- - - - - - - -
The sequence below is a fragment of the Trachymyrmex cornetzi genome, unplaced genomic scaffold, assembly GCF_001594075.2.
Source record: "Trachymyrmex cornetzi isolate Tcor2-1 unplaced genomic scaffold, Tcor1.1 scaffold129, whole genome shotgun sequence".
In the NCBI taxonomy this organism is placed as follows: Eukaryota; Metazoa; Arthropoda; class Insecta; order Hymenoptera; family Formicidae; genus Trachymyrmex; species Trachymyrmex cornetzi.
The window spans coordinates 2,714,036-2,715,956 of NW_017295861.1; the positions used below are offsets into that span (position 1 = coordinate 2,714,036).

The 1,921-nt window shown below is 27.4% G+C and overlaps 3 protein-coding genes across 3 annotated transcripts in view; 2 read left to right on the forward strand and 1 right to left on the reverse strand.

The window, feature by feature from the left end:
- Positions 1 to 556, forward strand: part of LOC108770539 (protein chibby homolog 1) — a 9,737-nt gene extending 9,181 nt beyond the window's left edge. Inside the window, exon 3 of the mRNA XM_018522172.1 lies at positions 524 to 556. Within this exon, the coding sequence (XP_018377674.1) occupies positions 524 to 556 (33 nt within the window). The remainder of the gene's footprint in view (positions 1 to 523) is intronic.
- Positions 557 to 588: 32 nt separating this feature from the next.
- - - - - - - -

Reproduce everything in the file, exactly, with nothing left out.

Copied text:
The sequence below is a fragment of the Trachymyrmex cornetzi genome, unplaced genomic scaffold, assembly GCF_001594075.2.
Source record: "Trachymyrmex cornetzi isolate Tcor2-1 unplaced genomic scaffold, Tcor1.1 scaffold129, whole genome shotgun sequence".
In the NCBI taxonomy this organism is placed as follows: Eukaryota; Metazoa; Arthropoda; class Insecta; order Hymenoptera; family Formicidae; genus Trachymyrmex; species Trachymyrmex cornetzi.
The window spans coordinates 2,714,036-2,715,956 of NW_017295861.1; the positions used below are offsets into that span (position 1 = coordinate 2,714,036).

The 1,921-nt window shown below is 27.4% G+C and overlaps 3 protein-coding genes across 3 annotated transcripts in view; 2 read left to right on the forward strand and 1 right to left on the reverse strand.

The window, feature by feature from the left end:
- Positions 1 to 556, forward strand: part of LOC108770539 (protein chibby homolog 1) — a 9,737-nt gene extending 9,181 nt beyond the window's left edge. Inside the window, exon 3 of the mRNA XM_018522172.1 lies at positions 524 to 556. Within this exon, the coding sequence (XP_018377674.1) occupies positions 524 to 556 (33 nt within the window). The remainder of the gene's footprint in view (positions 1 to 523) is intronic.
- Positions 557 to 588: 32 nt separating this feature from the next.